The official names of five snakes are up for auction -- and the money raised will go towards saving them.
Want to show someone you love them? Or even better, would you like to name a snake after your ex? Or perhaps you just want to help save a few snake species? Well, then you just missed your chance. A team of biologists has auctioned the naming rights of five newly discovered snakes and the money might just save them from extinction.
With four out of five snakes already at risk of extinction, it seems like a sensible thing to do. The international research team decided to auction off their naming rights, and with the money they gain, they hope to purchase and save a previously unprotected 72 hectares (178-acre) plot of land where some of these species live. If everything goes according to plan, Fundación Jocotoco is to add the purchased plot to the Buenaventura reserve, thereby expanding the only protected area.
The snakes themselves are rather unique. They have an unusual taste for snails, which has led to a remarkable adaptation: their jaws have developed in such a way that they can suck the viscous slimy body of a snail right out of its shell. The species are described in a new study, where Alejandro Arteaga, an Ecuadorian-Venezuelan Ph.D. student at the American Museum of Natural History and scientific director of Tropical Herping and his team present their unusual habits.
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Three of the species were discovered in rainforests in Ecuador between 2013 and 2017, while the other two were found in drier environments. Having made the highest bid at the auction, the Rainforest Trust (RT) and Bob Ridgely got to name three of the five new snakes. Ridgely, who is a renowned conservationist, has opted for the following names:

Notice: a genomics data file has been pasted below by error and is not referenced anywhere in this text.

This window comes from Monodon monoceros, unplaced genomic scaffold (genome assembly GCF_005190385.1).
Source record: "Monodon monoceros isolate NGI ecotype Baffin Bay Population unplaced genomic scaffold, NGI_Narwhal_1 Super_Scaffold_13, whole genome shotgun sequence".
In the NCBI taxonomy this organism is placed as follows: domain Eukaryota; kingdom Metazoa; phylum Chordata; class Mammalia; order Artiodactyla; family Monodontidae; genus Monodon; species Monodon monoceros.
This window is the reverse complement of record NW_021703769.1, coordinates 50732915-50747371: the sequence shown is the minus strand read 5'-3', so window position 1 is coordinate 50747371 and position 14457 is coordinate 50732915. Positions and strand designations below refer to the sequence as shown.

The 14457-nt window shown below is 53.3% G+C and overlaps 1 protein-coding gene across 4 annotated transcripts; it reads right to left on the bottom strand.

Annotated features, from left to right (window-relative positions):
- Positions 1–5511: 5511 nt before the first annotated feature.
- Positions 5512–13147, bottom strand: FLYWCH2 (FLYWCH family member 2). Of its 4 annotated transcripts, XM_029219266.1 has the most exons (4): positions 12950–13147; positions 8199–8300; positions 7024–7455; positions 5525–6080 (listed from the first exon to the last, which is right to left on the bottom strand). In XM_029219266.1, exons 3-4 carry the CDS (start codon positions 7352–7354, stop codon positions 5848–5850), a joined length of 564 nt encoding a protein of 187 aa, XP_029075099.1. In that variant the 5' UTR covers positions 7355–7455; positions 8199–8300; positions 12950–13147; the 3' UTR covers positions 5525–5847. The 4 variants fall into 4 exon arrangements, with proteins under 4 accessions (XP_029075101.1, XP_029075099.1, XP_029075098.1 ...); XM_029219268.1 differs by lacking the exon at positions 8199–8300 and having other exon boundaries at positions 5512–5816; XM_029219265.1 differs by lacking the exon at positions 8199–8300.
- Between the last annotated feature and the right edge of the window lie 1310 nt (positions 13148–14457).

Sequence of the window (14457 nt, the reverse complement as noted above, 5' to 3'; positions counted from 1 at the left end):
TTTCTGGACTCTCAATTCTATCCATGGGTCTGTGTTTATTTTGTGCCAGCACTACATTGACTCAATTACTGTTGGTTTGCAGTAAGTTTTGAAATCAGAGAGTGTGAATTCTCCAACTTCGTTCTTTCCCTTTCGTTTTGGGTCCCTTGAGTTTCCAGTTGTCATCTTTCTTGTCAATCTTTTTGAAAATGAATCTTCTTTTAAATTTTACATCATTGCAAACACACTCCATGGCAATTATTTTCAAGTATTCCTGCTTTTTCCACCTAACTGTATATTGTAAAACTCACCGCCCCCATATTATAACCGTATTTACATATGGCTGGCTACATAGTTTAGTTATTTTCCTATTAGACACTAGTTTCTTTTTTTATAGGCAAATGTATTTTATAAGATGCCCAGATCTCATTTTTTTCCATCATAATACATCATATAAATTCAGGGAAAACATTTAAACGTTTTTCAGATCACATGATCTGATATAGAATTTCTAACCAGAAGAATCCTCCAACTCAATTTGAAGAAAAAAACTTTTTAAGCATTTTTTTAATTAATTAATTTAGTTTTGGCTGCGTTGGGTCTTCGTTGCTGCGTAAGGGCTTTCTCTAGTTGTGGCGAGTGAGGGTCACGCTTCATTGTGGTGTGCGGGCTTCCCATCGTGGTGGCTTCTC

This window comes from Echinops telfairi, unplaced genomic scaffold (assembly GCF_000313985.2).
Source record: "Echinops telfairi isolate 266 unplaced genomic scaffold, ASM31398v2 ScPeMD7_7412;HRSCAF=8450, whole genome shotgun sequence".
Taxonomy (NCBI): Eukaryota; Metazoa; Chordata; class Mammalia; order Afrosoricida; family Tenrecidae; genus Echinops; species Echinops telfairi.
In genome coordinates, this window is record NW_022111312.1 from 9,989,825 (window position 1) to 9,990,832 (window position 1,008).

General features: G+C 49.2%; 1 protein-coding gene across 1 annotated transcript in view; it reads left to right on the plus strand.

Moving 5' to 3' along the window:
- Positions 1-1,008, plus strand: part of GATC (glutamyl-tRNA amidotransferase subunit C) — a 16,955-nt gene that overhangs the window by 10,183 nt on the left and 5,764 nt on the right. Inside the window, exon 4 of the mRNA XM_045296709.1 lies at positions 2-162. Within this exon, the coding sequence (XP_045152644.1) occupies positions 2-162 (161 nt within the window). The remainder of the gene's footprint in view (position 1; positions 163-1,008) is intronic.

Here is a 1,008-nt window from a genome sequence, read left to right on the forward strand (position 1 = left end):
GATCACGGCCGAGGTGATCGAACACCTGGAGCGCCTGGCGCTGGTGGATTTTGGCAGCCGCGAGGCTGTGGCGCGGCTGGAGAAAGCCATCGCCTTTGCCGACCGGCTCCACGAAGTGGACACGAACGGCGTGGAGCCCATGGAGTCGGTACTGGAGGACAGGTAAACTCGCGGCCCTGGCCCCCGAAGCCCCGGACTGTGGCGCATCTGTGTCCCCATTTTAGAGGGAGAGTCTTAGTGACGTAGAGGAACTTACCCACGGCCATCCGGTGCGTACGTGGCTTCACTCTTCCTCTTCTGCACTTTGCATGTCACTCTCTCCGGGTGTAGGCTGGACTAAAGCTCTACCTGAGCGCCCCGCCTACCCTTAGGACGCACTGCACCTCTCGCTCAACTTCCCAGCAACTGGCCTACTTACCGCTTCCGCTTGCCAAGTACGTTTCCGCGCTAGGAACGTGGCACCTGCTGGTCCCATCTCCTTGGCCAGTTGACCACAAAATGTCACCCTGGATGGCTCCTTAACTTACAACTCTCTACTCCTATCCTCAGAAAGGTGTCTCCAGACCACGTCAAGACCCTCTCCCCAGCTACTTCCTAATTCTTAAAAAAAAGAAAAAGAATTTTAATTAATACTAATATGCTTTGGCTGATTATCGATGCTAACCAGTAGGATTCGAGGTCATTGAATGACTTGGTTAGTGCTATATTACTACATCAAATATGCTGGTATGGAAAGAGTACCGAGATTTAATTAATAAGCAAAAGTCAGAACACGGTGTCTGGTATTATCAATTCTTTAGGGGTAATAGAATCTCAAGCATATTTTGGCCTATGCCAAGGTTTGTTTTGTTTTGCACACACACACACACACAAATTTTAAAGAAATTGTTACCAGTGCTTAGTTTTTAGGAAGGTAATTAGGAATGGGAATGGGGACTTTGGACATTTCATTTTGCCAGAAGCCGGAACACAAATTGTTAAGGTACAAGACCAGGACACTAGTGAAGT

- Dipsas georgejetti was chosen to honor George Jett, who supported the inception of Fundación Jocotoco's reserves in Ecuador;
- Dipsas bobridgelyi, after himself; and
- Sibon bevridgelyi (Bev Ridgely's Snail-Eater) to honor his father.
The remaining two species, Dipsas oswaldobaezi and Dipsas klebbai, were named after Dr. Oswaldo Báez and Casey Klebba, respectively, in recognition for their passion for Ecuador's biodiversity and conservation.
It's a very unusual and creative technique, which to be honest, also seems very practical -- the benefits are obvious.
"We had to let people know that these cool snakes exist," Alejandro said, "and that these species might soon stop to exist, and we need people's help to protect the snake's habitat."
"Several companies let you name a star after a loved one," he noted, "but, generally, such names have no formal validity. Naming an entire species after someone you love or admire is different. With few exceptions, this is the name that both the general public and the whole scientific community will use. So, why not let people choose the name of a species in exchange for a donation that protects its habitat?"
Naming species is a part of the very core of biological studies and is more than just a symbolic gesture -- once a species is named, it stays that way. Renaming species is possible, but it's very rare, and generally only happens when a species has been misclassified or needs to be reclassified.
However, it should be noted that making a public auction can also have some unexpected consequences. Who knows -- the next new species of snake might be called Snakey McSnakeface.
Journal Reference: Arteaga A, Salazar-Valenzuela D, Mebert K, Peñafiel N, Aguiar G, Sánchez-Nivicela JC, Pyron RA, Colston TJ, Cisneros-Heredia DF, Yánez-Muñoz MH, Venegas PJ, Guayasamin JM, Torres-Carvajal O (2018) Systematics of South American snail eating snakes (Serpentes, Dipsadini), with the description of five new species from Ecuador and Peru. ZooKeys 766: 79-147. https://doi.org/10.3897/zookeys.766.24523